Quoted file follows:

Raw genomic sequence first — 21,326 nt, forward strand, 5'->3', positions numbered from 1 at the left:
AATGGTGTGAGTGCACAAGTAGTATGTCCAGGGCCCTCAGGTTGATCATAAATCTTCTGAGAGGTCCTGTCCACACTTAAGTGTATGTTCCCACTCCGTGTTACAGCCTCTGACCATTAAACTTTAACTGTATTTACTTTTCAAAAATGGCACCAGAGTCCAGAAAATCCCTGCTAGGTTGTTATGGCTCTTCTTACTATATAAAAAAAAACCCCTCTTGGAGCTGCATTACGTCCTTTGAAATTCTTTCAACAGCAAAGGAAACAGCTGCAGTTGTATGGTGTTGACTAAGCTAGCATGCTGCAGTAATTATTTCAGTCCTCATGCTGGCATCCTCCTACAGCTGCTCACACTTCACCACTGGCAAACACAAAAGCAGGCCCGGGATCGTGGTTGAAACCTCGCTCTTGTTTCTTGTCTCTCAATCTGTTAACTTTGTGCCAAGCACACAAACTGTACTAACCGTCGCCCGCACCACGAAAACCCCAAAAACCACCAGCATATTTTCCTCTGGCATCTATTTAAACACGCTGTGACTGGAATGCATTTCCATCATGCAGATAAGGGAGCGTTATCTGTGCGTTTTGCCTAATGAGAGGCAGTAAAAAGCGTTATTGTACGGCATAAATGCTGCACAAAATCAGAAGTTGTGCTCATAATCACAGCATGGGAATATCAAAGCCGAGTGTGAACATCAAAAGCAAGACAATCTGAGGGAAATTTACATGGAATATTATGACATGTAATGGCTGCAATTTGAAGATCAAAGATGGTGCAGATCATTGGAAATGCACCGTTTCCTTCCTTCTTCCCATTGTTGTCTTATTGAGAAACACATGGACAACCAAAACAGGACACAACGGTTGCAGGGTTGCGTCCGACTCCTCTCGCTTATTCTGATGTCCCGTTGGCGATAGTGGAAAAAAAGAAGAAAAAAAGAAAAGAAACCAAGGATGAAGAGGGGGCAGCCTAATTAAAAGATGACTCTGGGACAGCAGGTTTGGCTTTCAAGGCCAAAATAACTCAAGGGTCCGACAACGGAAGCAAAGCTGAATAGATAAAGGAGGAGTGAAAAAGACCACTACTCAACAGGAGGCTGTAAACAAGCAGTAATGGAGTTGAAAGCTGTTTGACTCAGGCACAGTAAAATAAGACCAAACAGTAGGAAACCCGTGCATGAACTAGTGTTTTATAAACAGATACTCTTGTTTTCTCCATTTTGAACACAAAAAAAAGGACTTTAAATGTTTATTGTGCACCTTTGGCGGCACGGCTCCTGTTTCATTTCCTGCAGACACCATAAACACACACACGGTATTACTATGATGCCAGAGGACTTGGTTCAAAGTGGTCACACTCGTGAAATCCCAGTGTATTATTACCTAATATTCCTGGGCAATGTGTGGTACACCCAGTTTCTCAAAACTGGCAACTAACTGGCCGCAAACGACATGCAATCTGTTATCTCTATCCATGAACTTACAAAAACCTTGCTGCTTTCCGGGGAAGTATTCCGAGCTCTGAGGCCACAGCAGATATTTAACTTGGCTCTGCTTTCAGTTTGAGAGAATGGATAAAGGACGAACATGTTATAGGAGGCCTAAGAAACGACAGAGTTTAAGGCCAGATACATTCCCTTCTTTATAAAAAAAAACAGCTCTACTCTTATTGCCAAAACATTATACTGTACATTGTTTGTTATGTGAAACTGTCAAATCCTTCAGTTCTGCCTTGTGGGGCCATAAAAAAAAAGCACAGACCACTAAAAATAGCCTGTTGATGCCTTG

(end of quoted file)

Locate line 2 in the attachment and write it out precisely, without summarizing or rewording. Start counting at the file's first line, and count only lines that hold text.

AATGGTGTGAGTGCACAAGTAGTATGTCCAGGGCCCTCAGGTTGATCATAAATCTTCTGAGAGGTCCTGTCCACACTTAAGTGTATGTTCCCACTCCGTGTTACAGCCTCTGACCATTAAACTTTAACTGTATTTACTTTTCAAAAATGGCACCAGAGTCCAGAAAATCCCTGCTAGGTTGTTATGGCTCTTCTTACTATATAAAAAAAAACCCCTCTTGGAGCTGCATTACGTCCTTTGAAATTCTTTCAACAGCAAAGGAAACAGCTGCAGTTGTATGGTGTTGACTAAGCTAGCATGCTGCAGTAATTATTTCAGTCCTCATGCTGGCATCCTCCTACAGCTGCTCACACTTCACCACTGGCAAACACAAAAGCAGGCCCGGGATCGTGGTTGAAACCTCGCTCTTGTTTCTTGTCTCTCAATCTGTTAACTTTGTGCCAAGCACACAAACTGTACTAACCGTCGCCCGCACCACGAAAACCCCAAAAACCACCAGCATATTTTCCTCTGGCATCTATTTAAACACGCTGTGACTGGAATGCATTTCCATCATGCAGATAAGGGAGCGTTATCTGTGCGTTTTGCCTAATGAGAGGCAGTAAAAAGCGTTATTGTACGGCATAAATGCTGCACAAAATCAGAAGTTGTGCTCATAATCACAGCATGGGAATATCAAAGCCGAGTGTGAACATCAAAAGCAAGACAATCTGAGGGAAATTTACATGGAATATTATGACATGTAATGGCTGCAATTTGAAGATCAAAGATGGTGCAGATCATTGGAAATGCACCGTTTCCTTCCTTCTTCCCATTGTTGTCTTATTGAGAAACACATGGACAACCAAAACAGGACACAACGGTTGCAGGGTTGCGTCCGACTCCTCTCGCTTATTCTGATGTCCCGTTGGCGATAGTGGAAAAAAAGAAGAAAAAAAGAAAAGAAACCAAGGATGAAGAGGGGGCAGCCTAATTAAAAGATGACTCTGGGACAGCAGGTTTGGCTTTCAAGGCCAAAATAACTCAAGGGTCCGACAACGGAAGCAAAGCTGAATAGATAAAGGAGGAGTGAAAAAGACCACTACTCAACAGGAGGCTGTAAACAAGCAGTAATGGAGTTGAAAGCTGTTTGACTCAGGCACAGTAAAATAAGACCAAACAGTAGGAAACCCGTGCATGAACTAGTGTTTTATAAACAGATACTCTTGTTTTCTCCATTTTGAACACAAAAAAAAGGACTTTAAATGTTTATTGTGCACCTTTGGCGGCACGGCTCCTGTTTCATTTCCTGCAGACACCATAAACACACACACGGTATTACTATGATGCCAGAGGACTTGGTTCAAAGTGGTCACACTCGTGAAATCCCAGTGTATTATTACCTAATATTCCTGGGCAATGTGTGGTACACCCAGTTTCTCAAAACTGGCAACTAACTGGCCGCAAACGACATGCAATCTGTTATCTCTATCCATGAACTTACAAAAACCTTGCTGCTTTCCGGGGAAGTATTCCGAGCTCTGAGGCCACAGCAGATATTTAACTTGGCTCTGCTTTCAGTTTGAGAGAATGGATAAAGGACGAACATGTTATAGGAGGCCTAAGAAACGACAGAGTTTAAGGCCAGATACATTCCCTTCTTTATAAAAAAAAACAGCTCTACTCTTATTGCCAAAACATTATACTGTACATTGTTTGTTATGTGAAACTGTCAAATCCTTCAGTTCTGCCTTGTGGGGCCATAAAAAAAAAGCACAGACCACTAAAAATAGCCTGTTGATGCCTTG